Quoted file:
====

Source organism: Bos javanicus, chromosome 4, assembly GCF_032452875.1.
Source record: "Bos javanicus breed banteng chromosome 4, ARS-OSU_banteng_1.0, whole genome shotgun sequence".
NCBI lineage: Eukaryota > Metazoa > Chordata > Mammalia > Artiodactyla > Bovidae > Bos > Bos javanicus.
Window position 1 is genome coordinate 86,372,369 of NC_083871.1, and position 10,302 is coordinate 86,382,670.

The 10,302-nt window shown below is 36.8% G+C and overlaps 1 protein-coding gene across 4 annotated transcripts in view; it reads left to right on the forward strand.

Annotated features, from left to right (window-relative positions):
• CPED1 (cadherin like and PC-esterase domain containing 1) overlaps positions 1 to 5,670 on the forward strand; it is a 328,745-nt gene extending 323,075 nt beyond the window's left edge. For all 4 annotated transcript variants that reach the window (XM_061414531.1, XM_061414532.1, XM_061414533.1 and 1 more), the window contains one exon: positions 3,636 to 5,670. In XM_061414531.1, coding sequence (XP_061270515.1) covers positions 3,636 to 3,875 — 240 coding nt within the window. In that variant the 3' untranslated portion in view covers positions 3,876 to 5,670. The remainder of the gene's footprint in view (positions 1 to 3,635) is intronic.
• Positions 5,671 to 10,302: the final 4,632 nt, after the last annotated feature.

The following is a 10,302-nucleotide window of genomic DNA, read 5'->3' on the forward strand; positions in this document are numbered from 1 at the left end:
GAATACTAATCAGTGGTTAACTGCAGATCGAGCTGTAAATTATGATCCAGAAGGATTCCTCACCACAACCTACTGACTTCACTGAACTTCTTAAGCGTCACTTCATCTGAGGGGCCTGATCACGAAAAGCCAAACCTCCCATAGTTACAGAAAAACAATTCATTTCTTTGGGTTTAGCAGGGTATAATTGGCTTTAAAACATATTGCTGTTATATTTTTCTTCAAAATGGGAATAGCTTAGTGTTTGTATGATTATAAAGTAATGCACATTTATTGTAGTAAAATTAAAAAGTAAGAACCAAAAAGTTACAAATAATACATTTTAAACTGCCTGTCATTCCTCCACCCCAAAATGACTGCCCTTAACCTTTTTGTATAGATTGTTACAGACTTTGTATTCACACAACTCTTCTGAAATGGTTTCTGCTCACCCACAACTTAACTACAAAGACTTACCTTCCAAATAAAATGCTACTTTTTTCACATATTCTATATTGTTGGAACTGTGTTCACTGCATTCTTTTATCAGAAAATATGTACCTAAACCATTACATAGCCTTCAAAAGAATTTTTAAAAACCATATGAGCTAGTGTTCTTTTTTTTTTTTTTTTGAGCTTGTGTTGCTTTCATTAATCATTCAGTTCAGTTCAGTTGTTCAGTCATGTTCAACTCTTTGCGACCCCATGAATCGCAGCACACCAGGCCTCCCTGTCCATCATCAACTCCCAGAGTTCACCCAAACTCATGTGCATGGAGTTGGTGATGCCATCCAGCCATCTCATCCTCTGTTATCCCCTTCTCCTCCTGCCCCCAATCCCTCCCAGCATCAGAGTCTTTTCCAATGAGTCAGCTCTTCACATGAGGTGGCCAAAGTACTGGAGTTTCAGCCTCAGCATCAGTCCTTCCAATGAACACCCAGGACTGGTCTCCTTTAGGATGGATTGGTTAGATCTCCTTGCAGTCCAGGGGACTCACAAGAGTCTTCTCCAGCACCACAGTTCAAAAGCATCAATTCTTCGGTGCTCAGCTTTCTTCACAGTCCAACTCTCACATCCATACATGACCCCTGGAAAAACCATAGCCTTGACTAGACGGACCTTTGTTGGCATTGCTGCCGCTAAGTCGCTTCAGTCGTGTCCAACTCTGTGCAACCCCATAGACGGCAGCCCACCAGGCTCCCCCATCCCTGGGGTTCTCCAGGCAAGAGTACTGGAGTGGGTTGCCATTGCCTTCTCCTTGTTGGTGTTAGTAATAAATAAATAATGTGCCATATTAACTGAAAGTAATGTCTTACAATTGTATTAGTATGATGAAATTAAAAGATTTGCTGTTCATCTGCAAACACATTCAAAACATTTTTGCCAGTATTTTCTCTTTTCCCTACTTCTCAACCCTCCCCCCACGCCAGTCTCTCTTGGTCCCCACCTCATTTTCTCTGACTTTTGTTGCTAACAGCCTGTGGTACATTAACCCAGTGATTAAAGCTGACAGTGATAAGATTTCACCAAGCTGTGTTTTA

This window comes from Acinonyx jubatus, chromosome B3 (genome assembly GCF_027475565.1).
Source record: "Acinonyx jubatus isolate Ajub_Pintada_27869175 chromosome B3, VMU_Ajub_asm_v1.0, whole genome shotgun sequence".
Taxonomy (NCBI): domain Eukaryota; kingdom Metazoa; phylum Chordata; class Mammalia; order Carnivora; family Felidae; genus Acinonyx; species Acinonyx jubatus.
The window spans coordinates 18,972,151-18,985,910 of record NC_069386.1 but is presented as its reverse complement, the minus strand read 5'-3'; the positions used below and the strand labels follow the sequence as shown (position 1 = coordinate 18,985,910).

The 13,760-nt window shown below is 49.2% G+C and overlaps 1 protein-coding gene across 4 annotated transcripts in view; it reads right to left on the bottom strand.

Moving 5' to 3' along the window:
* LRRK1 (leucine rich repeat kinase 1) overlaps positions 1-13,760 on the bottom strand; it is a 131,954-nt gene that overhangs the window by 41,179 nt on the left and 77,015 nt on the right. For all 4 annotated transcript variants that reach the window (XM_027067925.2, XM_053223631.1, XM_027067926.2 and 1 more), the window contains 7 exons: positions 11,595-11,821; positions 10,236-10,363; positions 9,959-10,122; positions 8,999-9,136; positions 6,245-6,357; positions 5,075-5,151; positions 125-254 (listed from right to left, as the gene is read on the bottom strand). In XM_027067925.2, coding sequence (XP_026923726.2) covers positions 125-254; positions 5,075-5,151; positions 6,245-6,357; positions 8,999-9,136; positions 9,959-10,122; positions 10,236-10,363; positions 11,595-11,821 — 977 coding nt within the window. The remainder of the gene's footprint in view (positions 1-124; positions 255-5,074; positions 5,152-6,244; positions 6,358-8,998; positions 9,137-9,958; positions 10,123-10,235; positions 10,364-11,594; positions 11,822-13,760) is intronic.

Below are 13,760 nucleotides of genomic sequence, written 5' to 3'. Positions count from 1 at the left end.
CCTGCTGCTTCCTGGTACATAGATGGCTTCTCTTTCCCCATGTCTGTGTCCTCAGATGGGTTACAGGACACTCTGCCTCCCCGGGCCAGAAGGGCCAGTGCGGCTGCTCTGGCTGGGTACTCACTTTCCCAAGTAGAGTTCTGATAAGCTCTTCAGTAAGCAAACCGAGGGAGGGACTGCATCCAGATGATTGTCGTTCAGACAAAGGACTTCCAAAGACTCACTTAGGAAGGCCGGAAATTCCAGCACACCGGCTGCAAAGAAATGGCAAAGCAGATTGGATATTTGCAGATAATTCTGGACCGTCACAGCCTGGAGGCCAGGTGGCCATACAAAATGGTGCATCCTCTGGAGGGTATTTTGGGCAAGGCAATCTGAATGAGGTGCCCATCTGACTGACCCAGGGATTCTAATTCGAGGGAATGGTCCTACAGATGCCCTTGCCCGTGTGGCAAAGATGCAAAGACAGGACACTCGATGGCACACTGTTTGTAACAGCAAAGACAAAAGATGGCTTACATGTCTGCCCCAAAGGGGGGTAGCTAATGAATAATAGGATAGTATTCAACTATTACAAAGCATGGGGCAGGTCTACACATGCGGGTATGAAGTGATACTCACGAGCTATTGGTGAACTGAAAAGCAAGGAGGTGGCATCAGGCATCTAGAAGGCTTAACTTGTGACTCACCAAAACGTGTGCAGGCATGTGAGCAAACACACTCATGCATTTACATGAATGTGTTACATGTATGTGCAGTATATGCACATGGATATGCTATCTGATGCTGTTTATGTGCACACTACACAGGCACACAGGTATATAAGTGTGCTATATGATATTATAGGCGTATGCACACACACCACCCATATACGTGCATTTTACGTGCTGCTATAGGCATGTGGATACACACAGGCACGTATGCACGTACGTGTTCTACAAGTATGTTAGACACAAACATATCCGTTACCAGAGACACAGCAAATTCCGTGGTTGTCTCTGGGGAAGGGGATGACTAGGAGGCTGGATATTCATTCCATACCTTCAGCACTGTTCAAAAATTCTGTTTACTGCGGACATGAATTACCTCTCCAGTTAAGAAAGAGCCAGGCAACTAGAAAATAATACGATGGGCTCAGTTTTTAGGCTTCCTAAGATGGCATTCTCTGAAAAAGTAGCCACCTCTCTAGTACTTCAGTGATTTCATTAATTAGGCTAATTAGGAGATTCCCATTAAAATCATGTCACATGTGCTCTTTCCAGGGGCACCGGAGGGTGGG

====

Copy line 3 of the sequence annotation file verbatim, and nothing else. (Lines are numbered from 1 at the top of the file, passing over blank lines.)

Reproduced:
NCBI lineage: Eukaryota > Metazoa > Chordata > Mammalia > Artiodactyla > Bovidae > Bos > Bos javanicus.